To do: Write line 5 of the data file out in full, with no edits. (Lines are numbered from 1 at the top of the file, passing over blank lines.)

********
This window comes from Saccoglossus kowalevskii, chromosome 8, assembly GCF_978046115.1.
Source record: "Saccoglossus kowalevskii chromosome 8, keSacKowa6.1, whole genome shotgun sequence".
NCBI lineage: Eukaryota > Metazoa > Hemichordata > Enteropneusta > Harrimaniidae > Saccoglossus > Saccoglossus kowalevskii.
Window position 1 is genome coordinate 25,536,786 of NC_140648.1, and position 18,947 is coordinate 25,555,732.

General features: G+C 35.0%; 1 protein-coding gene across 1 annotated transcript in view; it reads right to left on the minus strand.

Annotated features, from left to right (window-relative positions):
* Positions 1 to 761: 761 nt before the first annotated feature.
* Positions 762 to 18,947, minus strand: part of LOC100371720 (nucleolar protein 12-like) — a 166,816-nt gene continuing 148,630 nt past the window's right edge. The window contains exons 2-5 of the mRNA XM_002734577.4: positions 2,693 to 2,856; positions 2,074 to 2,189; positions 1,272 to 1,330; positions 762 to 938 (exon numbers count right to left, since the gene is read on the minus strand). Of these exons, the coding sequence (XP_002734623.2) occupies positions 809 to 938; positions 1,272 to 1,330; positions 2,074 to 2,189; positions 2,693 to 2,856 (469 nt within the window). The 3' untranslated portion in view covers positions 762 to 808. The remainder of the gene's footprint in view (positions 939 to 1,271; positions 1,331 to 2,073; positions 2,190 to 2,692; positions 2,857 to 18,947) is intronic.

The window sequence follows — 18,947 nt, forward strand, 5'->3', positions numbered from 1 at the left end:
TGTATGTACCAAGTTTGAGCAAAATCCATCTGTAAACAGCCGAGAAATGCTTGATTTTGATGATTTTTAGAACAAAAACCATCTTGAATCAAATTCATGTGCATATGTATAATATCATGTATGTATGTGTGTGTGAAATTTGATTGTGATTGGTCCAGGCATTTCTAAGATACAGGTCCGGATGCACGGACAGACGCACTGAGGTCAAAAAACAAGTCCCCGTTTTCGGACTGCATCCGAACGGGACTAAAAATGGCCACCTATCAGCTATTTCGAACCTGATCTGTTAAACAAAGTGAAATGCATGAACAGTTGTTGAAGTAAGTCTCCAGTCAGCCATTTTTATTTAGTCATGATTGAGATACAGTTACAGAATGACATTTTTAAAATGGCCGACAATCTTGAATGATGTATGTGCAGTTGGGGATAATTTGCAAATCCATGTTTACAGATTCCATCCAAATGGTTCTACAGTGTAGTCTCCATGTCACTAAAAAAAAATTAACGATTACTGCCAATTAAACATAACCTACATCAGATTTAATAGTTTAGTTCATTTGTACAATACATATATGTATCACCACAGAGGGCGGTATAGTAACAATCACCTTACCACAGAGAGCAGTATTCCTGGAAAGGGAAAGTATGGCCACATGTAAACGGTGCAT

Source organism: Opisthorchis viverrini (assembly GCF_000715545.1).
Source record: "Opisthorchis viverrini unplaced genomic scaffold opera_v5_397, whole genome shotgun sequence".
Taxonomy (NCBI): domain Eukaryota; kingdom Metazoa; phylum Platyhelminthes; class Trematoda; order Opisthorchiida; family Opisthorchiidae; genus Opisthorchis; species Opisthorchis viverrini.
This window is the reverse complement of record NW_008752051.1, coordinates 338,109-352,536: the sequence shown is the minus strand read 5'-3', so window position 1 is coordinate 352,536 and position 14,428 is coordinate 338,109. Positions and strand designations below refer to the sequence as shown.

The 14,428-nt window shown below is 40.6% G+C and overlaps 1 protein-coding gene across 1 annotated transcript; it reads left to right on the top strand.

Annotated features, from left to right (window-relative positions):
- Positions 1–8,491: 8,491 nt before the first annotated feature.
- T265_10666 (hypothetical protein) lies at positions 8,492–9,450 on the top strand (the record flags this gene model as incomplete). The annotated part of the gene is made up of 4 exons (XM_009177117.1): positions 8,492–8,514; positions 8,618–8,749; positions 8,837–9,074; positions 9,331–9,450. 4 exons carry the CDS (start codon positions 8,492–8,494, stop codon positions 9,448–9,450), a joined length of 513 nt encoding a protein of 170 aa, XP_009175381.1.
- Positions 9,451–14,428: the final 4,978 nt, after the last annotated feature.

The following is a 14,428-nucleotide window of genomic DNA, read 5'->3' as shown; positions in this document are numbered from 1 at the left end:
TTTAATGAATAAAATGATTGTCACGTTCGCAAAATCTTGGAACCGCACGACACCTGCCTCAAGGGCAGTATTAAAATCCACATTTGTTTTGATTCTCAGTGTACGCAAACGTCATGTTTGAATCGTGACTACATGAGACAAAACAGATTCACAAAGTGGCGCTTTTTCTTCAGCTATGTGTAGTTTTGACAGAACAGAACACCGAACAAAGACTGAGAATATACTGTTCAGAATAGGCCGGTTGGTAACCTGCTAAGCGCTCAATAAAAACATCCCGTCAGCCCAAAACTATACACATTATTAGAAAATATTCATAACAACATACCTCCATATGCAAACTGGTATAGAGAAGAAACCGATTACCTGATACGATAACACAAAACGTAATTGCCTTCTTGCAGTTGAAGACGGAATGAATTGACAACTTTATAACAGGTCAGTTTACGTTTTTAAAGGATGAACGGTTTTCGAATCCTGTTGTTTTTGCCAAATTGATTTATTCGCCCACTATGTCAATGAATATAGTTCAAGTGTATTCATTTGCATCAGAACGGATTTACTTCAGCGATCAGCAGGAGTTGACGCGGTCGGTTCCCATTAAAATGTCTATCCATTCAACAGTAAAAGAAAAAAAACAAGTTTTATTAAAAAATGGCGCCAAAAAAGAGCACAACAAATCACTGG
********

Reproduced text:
General features: G+C 35.0%; 1 protein-coding gene across 1 annotated transcript in view; it reads right to left on the minus strand.